Bearmouth, Montana

From Wikipedia, the free encyclopedia
Jump to: navigation, search
Bearmouth, Montana
Ghost town
Bearmouth is located in Montana
Bearmouth
Bearmouth
Bearmouth is located in the US
Bearmouth
Bearmouth
Coordinates: 46°42′37″N 113°19′53″W / 46.71028°N 113.33139°W / 46.71028; -113.33139Coordinates: 46°42′37″N 113°19′53″W / 46.71028°N 113.33139°W / 46.71028; -113.33139[1]
Country United States
State Montana
County Granite
Elevation 3,802 ft (1,159 m)

Bearmouth was a trading post for the placer mining camps of Beartown, Garnet and Coloma, located in the hills north of Bearmouth. A pioneer family named Lannen operated the gold exchange and ferry boat across the Clark Fork River.

Bearmouth was not a mining camp, but rather a town that depended on the survival of other towns that were mining camps, such as neighboring Garnet. During the late 19th century, enormously rich ores from Garnet came into Bearmouth to be shipped to smelters. When Garnet died, Bearmouth followed suit. The town, however, was also a main stop for stagecoaches on the old Mullan Road. As such, it had a beautiful two-storied, balconied inn for travelers to spend the night as well as a large livery stable, both of which still stand.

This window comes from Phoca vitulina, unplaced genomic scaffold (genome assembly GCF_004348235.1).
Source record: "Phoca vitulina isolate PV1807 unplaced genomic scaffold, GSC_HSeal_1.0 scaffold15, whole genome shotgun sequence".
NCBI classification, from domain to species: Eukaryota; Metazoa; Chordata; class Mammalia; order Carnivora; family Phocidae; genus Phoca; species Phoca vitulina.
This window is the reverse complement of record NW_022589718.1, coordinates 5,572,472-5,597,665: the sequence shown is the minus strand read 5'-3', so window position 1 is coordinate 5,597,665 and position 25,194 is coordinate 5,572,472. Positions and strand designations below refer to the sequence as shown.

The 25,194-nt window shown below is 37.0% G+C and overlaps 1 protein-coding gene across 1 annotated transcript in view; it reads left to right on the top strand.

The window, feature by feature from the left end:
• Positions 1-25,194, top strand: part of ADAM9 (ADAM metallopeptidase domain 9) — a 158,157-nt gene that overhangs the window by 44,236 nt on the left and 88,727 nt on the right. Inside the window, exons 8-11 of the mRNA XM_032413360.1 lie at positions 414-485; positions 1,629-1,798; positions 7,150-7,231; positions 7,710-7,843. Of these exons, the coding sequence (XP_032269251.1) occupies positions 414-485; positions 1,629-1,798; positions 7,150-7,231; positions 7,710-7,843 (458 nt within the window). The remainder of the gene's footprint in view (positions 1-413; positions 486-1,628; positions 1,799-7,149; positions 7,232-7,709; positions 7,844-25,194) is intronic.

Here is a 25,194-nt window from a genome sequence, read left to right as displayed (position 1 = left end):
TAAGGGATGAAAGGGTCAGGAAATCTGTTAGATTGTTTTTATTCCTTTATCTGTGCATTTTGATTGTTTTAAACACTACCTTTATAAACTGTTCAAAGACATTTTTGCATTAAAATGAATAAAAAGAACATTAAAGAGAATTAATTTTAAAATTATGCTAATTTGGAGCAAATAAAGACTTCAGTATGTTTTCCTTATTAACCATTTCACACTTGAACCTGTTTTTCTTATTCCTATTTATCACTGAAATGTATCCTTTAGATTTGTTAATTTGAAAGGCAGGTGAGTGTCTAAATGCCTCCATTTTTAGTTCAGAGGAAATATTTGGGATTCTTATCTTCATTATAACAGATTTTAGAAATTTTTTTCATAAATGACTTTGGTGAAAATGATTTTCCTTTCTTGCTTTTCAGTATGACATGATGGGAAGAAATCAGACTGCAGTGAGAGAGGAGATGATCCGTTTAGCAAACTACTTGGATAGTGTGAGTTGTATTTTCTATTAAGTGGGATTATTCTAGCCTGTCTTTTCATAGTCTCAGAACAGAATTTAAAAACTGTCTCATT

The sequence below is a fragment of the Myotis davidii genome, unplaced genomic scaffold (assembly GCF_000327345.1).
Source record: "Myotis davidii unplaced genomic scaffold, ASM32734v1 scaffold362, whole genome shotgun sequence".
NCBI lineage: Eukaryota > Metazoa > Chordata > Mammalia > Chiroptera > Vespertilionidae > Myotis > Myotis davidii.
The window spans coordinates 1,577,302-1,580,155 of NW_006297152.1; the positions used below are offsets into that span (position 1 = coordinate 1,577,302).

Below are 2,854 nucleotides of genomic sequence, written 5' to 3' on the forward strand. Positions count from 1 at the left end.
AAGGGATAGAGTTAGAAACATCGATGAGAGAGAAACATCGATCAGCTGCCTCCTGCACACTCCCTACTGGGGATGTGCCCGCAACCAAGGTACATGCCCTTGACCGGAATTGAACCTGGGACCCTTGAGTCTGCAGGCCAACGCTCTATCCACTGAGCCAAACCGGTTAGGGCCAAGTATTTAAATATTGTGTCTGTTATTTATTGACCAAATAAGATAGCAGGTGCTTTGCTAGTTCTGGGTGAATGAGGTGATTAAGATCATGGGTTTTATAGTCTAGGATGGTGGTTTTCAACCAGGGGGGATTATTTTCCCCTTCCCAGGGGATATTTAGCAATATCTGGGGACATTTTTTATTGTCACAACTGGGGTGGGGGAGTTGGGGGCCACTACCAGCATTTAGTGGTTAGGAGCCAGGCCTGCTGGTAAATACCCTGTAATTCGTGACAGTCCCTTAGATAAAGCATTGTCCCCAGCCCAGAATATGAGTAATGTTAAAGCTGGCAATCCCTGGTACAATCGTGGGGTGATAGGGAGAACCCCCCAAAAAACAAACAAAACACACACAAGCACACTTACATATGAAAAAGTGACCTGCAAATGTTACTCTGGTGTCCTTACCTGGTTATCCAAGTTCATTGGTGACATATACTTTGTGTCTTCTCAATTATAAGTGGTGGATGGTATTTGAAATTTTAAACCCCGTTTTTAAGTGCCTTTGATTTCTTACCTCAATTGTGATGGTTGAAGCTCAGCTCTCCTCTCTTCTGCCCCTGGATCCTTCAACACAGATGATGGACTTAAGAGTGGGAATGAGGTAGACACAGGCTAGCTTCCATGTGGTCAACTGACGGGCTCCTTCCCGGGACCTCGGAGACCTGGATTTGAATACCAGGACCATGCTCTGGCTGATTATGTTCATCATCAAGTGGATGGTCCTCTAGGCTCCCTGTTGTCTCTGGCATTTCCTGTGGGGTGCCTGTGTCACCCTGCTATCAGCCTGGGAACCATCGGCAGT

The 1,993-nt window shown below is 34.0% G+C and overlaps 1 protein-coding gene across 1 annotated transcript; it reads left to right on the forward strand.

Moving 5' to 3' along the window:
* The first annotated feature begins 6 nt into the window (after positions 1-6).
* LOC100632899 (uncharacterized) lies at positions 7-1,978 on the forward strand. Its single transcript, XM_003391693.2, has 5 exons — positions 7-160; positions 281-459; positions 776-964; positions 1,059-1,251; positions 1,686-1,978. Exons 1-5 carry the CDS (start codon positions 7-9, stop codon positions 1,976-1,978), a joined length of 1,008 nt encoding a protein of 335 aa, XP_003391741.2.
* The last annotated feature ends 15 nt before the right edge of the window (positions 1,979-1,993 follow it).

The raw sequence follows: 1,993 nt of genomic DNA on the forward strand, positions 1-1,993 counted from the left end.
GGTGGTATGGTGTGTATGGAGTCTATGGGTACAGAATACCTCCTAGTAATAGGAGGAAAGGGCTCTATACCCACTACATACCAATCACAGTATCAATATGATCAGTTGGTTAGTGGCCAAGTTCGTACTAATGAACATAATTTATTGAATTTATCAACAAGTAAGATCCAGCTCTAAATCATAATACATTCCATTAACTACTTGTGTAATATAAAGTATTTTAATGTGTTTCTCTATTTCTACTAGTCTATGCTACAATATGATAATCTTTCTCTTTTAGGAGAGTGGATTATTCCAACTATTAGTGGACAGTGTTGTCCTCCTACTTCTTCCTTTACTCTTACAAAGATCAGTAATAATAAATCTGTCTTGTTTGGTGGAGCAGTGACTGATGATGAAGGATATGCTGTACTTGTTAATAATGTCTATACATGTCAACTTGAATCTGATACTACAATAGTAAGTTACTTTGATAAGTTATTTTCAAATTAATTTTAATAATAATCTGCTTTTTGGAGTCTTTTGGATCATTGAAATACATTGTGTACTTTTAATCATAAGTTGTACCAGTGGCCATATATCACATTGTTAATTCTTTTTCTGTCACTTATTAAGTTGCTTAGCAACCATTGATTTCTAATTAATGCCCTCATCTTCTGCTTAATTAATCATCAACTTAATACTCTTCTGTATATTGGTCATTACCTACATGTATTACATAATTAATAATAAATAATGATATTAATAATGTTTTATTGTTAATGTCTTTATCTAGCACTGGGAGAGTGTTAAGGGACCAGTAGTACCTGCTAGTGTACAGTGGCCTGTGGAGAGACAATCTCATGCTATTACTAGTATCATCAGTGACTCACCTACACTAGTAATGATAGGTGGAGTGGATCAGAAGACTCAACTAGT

In September 1841, the intrepid Jesuit priest, Pierre Jean De Smet, traveled westward through this area on his way from St. Louis, to establish a mission for the Flathead Indians in the Bitterroot Valley.

The nearest town is Drummond, about eight miles to the east. The nearest large city is Missoula, about 20 miles to the west. The next large city to the east is Butte, about 100 miles away.

The Hazel Marsh Papers [1] is a collection of records from the many Lannen family businesses in Bearmouth. The post office, saloon, and general store ledger books are in the collection as well as financial records and legal documents from Christopher Lannen. School district records and voter registrations from Bearmouth are also in the collection. The collection also contains photographs and memorabilia and is located at the Maureen and Mike Mansfield Library, K. Ross Toole Archives, University of Montana.

Notes[edit]

Missoula is about 43 miles to Orange St Exit on I-90 and Drummond is about 15 miles using the frontage road